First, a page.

Work with, not around, chaotic clients

Therapists can either work on, or work around, the chaos in client’s lives. Identifying clients, rather than their circumstances, as chaotic risks disempowering the client.

“Chaotic” seems to be one of the mildest “unofficial diagnoses” a therapist can apply to a client: it seems more descriptive than derogatory. “Chaotic” is defined as being “in a state of complete confusion or disorder”. This would be an accurate description of the circumstances of a large number of mental health clients, especially those who come to the attention of psychiatric services.

The stereotypical “chaotic” client would be someone who misses appointments, over- or under-uses prescription medication, has disrupted and disorganised home and work routines and struggles to achieve any consistency or reliability in their interactions. This state of affairs would usually have been at least part of their reason for seeking therapy.

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Helpful patients are not hateful patients

Therapists should encourage and support, not dread, “helpful patients”. Internet or other research by the client can indicate active involvement in treatment.

In 1978 JE Groves described four categories of “hateful” patient, ie: the patients most physicians dread:

  • dependent clingers
  • entitled demanders
  • manipulative help-rejecters
  • self destructive deniers

To this list a fifth category appears to have been added: “helpful” patients, who search the internet for details of their condition and treatment and provide these to their therapist. Comments from colleagues (in person and via blogs), as well as cartoons and the popular press, suggest that these folks inspire almost as much dread (or, at least, derision) as the other four stereotypes.

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Leave contracts out of the first session

Many therapists set explicit goals and use treatment contracts with their clients. Goal setting provides a focus for therapy: contracts indicate that both parties have agreed to the terms of the therapy (or should: the contract you use does bind the therapist as well as the client, doesn’t it?)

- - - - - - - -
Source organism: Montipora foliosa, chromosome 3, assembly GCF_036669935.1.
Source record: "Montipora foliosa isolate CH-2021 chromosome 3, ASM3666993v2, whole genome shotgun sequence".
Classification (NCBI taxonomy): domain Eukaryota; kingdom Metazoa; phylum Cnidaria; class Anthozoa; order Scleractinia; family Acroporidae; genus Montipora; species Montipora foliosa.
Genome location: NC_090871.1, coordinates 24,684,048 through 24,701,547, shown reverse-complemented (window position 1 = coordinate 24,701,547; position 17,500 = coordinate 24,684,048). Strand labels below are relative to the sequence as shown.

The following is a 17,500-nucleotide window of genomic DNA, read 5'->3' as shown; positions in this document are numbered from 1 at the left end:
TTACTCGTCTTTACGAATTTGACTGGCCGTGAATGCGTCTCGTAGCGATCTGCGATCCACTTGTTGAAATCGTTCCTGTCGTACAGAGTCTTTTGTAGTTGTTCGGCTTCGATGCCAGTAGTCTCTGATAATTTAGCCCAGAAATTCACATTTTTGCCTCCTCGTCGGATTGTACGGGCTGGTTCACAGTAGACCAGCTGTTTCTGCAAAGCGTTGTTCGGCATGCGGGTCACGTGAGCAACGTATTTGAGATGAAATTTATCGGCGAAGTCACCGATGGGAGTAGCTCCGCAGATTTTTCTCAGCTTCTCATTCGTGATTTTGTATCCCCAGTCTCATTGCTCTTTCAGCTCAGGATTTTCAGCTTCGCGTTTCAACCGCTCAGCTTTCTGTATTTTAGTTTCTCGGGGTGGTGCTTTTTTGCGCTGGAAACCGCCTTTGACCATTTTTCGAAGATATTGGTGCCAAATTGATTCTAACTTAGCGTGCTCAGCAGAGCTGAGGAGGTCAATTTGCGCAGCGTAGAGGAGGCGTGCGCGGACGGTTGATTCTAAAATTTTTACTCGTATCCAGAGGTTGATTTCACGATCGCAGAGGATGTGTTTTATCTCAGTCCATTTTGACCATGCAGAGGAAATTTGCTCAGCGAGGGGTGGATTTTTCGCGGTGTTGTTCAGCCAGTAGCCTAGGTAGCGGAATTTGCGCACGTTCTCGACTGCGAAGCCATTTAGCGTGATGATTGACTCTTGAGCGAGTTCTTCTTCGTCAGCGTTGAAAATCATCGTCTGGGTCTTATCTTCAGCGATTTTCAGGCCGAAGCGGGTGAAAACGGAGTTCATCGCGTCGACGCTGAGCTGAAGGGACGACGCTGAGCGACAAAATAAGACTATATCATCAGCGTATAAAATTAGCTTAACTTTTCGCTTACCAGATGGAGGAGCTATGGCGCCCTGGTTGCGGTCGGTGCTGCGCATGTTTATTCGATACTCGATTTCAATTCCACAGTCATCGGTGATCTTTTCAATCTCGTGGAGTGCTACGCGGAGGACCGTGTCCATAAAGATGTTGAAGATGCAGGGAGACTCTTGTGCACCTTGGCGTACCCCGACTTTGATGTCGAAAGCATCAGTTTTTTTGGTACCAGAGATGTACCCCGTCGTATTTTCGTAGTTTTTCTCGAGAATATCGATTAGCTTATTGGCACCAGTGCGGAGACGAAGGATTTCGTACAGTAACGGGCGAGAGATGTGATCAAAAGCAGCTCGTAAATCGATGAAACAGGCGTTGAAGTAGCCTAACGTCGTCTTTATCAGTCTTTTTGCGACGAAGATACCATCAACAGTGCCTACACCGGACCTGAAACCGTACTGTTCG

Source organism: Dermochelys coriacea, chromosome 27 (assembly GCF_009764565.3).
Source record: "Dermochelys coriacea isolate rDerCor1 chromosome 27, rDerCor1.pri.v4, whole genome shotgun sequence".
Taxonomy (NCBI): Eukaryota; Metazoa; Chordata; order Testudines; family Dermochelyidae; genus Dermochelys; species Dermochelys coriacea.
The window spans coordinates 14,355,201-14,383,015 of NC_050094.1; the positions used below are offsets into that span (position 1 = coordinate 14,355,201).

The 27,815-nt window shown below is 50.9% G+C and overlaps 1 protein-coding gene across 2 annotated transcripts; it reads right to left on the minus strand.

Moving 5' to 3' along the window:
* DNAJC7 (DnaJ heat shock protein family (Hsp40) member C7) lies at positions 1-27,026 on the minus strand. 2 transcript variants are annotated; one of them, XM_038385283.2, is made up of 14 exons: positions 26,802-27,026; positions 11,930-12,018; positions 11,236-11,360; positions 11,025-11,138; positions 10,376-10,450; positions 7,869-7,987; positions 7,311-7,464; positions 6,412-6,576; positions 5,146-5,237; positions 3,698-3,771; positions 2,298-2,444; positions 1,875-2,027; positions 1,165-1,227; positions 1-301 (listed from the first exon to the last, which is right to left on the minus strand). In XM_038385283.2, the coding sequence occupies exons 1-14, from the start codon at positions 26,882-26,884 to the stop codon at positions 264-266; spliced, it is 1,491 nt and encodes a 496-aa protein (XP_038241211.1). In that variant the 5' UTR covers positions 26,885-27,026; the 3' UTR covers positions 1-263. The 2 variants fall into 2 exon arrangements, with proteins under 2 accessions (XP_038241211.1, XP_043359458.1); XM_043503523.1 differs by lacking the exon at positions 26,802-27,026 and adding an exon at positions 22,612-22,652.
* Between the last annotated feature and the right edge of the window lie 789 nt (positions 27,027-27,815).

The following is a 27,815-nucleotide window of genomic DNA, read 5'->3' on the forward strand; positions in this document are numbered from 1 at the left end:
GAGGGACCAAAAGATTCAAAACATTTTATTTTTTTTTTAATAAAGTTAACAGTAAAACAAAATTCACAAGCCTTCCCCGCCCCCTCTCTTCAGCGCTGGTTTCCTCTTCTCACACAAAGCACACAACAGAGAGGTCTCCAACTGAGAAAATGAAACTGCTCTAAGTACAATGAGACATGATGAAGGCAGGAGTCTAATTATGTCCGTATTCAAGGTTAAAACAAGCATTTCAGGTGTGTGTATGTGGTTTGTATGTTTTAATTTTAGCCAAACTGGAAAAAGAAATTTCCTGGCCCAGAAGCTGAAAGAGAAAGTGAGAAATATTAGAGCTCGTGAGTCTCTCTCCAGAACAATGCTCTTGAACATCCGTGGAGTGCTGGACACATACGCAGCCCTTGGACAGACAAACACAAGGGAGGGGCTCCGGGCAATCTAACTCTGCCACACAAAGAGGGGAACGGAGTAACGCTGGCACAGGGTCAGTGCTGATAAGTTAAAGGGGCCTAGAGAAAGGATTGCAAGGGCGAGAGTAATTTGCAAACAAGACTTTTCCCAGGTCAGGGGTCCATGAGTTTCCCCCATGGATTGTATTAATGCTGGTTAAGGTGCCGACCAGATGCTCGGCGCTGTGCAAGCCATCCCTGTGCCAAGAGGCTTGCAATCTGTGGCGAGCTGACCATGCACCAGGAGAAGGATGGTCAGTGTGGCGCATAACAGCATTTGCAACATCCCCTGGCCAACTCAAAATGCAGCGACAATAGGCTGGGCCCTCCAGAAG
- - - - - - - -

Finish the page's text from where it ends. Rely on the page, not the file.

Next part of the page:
Some therapists aim to conclude this business by the end of the first session. While this gives a nice structure to therapy (1st session: agree goals, 2nd session: work toward goals), this may not be the best way forward.

Setting goals and signing a treatment contract is a big step for a client. Although clients may have been awaiting their first appointment for weeks, months, even years, the assessment process may bring to light new information and perspectives which could alter their aims significantly…given time to think things through.

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My client is crying

Trainees (and clients) need to know that crying is common in therapy. Experienced therapists need to remember that crying may be common in therapy, but that crying in front of a stranger is probably a rare experience for any given client: you may now be relaxed about the situation, but they aren’t!

Every trainee dreads this moment: your client is crying. You probably are unaccustomed to strangers crying in your presence. The fear is that their distress is your fault, that you weren’t sufficiently sensitive or supportive: now you have to manage the situation you’ve “caused”.

More experienced therapists will have seen literally hundreds of clients cry. You know that people in therapy will cry for a variety of reasons, usually unrelated to the therapist. Knowing how common crying is, you’ve evolved your own set of responses. You’ve probably forgotten how awkward you used to feel…and how awkward the client still feels.

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Overusing clients’ names can mask inattention

Use of a client’s name to foster engagement may mask flagging concentration and inattention. Using a client’s name sparingly permits more accurate judgement of attention to the conversation or task.

“…a person’s name is to that person the sweetest and most important sound in any language.” (Carnegie, 1936).

Whilst using client’s given names uninvited can backfire, a genuine (and successful) attempt to remember and recall someone’s name can pay dividends.

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What is your one aim for any session?

Having too many goals can be as bad as having no goals. This is as true for therapists as for our clients, yet therapists may enter into a session with far too many goals to achieve in one sitting.

Trainees often struggle with first appointments, in which there is so much to do: establish a rapport, take a history, establish a diagnosis or formulation and agree a treatment plan. These would be the achievements of two, three or even more sessions but the impression given by many text books is that all of this must take place in the first session.

More experienced staff may feel the same pressures, but may also feel obliged by waiting lists and the need to demonstrate turnover to look for opportunities to discharge the case. Some may also feel that they must be on their guard against potential attempts at manipulation by the client.

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